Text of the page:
Method

Rinsing of ventral skin

Immersion in 500-l tank (M. aquila) and 400-l tank (D. violacea)

Bath in 75-l tank

Water temperature

Applications 1: 14°C

Applications 2: 13°C



Applications 1: 12°C

Applications 2: 15.5°C



Applications 1: 17°C

Applications 2: 24°C


Table 1: Treatments of Entobdella diadema infestation on Dasyatis violacea


and Myliobatis aquila


Results and conclusions

Our results are based on observations of adult parasites.

The treatments used varied in their effect on the parasite infestation.


  1. Formalin and Ethanol:

We used 4% formalin and 70% ethanol as antiseptics and to facilitate detachment of adult parasites. We observed that such chemicals damaged the parasites, making it easier to remove them by hand from the skin of the rays.


  1. Praziquantel:

Praziquantel dissolved in seawater was effective in eliminating Entobdella diadema from the skin of two rays.


  1. Freshwater bath:

We observed rapid complete detachment and effective killing of E. diadema after the first exposure.
The treatments with praziquantel and freshwater bath were the most effective to eliminate adult E. diadema monogeneans.
Nevertheless, the third treatment appeared to be less stressful to the hosts than the second. Immediately following the applications, the stingray treated with freshwater bath showed regular behavior in the display tank and fed regularly.

In fact, the use of freshwater to treat marine ectoparasites is not a new therapy, and many marine fish can tolerate brief immersion in freshwater; even if the efficacy of this treatments must be evaluated for each species (Kaneko II J.J. et al., 1988; Noga, 1996; Svendsen and Haug, 1991).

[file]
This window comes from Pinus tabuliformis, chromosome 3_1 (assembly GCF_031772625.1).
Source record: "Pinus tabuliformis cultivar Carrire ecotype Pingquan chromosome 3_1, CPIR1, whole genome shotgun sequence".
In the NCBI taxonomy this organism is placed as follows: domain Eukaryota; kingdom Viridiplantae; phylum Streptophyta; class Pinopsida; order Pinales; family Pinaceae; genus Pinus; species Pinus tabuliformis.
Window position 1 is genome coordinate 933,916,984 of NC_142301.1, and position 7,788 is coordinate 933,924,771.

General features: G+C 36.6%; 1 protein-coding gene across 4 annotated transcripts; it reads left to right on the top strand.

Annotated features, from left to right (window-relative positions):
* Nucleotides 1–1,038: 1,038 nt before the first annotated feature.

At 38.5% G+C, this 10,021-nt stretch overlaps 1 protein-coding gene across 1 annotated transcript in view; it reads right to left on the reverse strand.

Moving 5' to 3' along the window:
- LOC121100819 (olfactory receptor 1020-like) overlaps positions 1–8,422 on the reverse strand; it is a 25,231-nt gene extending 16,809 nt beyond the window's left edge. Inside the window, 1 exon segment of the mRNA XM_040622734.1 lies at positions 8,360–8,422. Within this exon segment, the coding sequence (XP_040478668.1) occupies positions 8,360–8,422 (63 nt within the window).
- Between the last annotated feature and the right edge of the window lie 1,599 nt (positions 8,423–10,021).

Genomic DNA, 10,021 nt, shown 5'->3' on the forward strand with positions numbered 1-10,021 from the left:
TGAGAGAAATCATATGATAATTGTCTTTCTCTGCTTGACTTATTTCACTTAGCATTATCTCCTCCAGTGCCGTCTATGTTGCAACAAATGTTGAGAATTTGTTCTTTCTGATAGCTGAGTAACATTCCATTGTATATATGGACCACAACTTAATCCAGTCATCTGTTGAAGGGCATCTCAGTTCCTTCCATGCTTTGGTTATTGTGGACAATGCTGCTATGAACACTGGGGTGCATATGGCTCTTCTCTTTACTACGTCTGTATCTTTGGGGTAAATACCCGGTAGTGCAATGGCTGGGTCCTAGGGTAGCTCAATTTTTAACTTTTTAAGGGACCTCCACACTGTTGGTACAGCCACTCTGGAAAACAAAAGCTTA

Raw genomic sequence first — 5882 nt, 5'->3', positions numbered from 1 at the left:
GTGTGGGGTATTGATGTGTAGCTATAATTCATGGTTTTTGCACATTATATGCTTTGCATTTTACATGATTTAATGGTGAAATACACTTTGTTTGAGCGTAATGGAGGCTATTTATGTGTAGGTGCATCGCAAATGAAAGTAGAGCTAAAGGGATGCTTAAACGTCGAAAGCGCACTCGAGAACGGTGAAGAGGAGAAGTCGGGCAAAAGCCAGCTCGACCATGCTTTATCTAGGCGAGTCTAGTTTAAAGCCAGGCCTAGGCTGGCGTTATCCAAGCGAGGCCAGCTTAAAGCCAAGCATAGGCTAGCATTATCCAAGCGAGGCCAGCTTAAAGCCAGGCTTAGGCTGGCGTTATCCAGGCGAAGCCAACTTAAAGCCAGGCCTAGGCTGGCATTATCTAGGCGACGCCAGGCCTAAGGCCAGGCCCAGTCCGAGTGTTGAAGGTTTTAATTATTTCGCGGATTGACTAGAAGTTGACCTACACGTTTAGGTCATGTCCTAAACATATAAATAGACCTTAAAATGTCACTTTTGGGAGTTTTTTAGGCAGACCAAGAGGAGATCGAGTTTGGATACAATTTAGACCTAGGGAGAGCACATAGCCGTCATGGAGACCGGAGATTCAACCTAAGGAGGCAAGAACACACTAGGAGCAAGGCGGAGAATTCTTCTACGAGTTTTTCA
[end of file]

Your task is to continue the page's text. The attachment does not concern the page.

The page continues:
We have also observed that Entobdella diadema causes severe skin lesions in Myliobatis aquila, in particular near the gills and mouth. By contrast, Dasyatis violacea showed pathology on one eye, corneal ulceration, with subsequent loss of it functionality.
It is well known that this monogenean is an epidermal feeder producing lesions in the mucous and epidermis, thereby facilitating secondary infections by microorganisms (Kearn 1963, a).
Therefore, further studies are warranted to better understand the life cycle and biology of Entobdella diadema, to able to treat the eggs of this parasite, and control infestation by this species in the Naples Aquarium.


Acknowledgements

The authors thank Dr. Diamant, Dr. Cone and Dr. Whittington for their collaboration in identifying the parasite.




References



Kaneko II J.J., Yamada R., Brock J.A. and Nakamura R. M., 1988.-Infection of tilapia, Oreochromis mossambicus (Trewavas), by a marine monogenean, Neobenedenia melleni (MacCallum, 1927) Yamaguti, 1963 in Kaneohe Bay, Hawaii, USA, and its treatment-. Journal of Fish Diseases. 11: 295-300.

Kearn G.C., 1963.- The egg, oncomiracidium and larval development of Entobdella soleae, a monogenean skin parasite of the common sole-. Parasitology. 53: 435-447.

Monticelli F.S., 1902.- A proposito di una nuova specie del genere Epibdella-Boll. Soc. Nat. Napoli. 15: 137-145.

Noga J. Edward, 1996.- Fish disease. Diagnosis and treatment-. Iowa State University Press.

Yngvar Stavset Svendsen and Tore Haug, 1991.- Effectiveness of formalin, benzocaine, and hypo- and hyper-saline exposures against adults and eggs of Entobdella hippoglossi (Muller), an ectoparasite on Atlantic halibut (Hippoglossus hippoglossus L.), Laboratory studies-. Aquaculture. 94: : 279-289.

Bulletin de l’Institut océanographique, Monaco, n° spécial 20, fascicule 1 (2001)